Precipitation response to land subsurface hydrologic processes in atmospheric general circulation model simulations

TitlePrecipitation response to land subsurface hydrologic processes in atmospheric general circulation model simulations
Publication TypeJournal Article
Year of Publication2011
AuthorsLo, M. H., & Famiglietti J. S.
JournalJournal of Geophysical Research-Atmospheres
Date PublishedMar
ISBN Number0148-0227
Accession Number
Keywords1000; Biblio; boundary-layer; climate models; feedback; global warming; groundwater influences; impacts; north-america; rainfall; regional tropical precipitation; soil-moisture memory; surface scheme; water-table dynamics

Several studies have established that soil moisture increases after adding a groundwater component in land surface models, owing to the additional supply of subsurface water. However, the impact of groundwater on the spatial-temporal variability of precipitation has received little attention. This study explores how a groundwater representation in land surface models alters precipitation distributions through coupled groundwater-land-atmosphere simulations. Results indicate that the addition of groundwater yields a global increase in soil water content and evapotranspiration, a decrease in surface air temperature, and an increase in cloud cover fraction. These result in globally inhomogeneous changes in precipitation. In the boreal summer, tropical land regions show a positive anomaly in the Northern Hemisphere and a negative anomaly in the Southern Hemisphere. As a result, an asymmetric dipole is found over tropical land regions along the equator. Furthermore, in the transition climatic zone where the land and atmosphere are strongly coupled, precipitation also increases. Two main mechanisms are suggested for the two different regions with increased precipitation. The "rich-get-richer" mechanism is responsible for the positive precipitation anomalies over the tropical land regions, while a positive feedback of land-atmosphere interaction is the major contributor to increased precipitation over central North America. This study highlights the importance of land subsurface hydrologic processes in the climate system and has further implications for global water cycle dynamics.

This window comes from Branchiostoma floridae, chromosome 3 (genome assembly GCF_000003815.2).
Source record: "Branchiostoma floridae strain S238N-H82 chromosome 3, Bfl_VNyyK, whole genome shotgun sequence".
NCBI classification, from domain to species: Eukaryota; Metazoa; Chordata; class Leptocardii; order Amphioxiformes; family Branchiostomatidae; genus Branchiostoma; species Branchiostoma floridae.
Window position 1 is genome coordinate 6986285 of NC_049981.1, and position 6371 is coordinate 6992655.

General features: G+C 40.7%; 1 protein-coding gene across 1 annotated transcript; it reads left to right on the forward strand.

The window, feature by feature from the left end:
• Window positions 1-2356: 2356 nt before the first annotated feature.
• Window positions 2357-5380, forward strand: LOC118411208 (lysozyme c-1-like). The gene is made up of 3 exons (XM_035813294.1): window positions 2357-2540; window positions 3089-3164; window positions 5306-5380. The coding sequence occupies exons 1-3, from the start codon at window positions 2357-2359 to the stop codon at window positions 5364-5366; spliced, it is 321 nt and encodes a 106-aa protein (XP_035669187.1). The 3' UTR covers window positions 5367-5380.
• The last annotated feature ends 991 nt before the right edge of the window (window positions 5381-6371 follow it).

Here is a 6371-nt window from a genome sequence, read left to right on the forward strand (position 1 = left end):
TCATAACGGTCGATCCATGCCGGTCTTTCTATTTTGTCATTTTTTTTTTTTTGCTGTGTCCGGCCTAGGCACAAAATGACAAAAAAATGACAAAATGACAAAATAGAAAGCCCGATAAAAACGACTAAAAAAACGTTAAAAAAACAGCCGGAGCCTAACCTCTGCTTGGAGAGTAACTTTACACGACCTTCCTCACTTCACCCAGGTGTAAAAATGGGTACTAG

Alternate JournalJ. Geophys. Res.-Atmos.
ESS Associations
Research Area: 
Physical Climate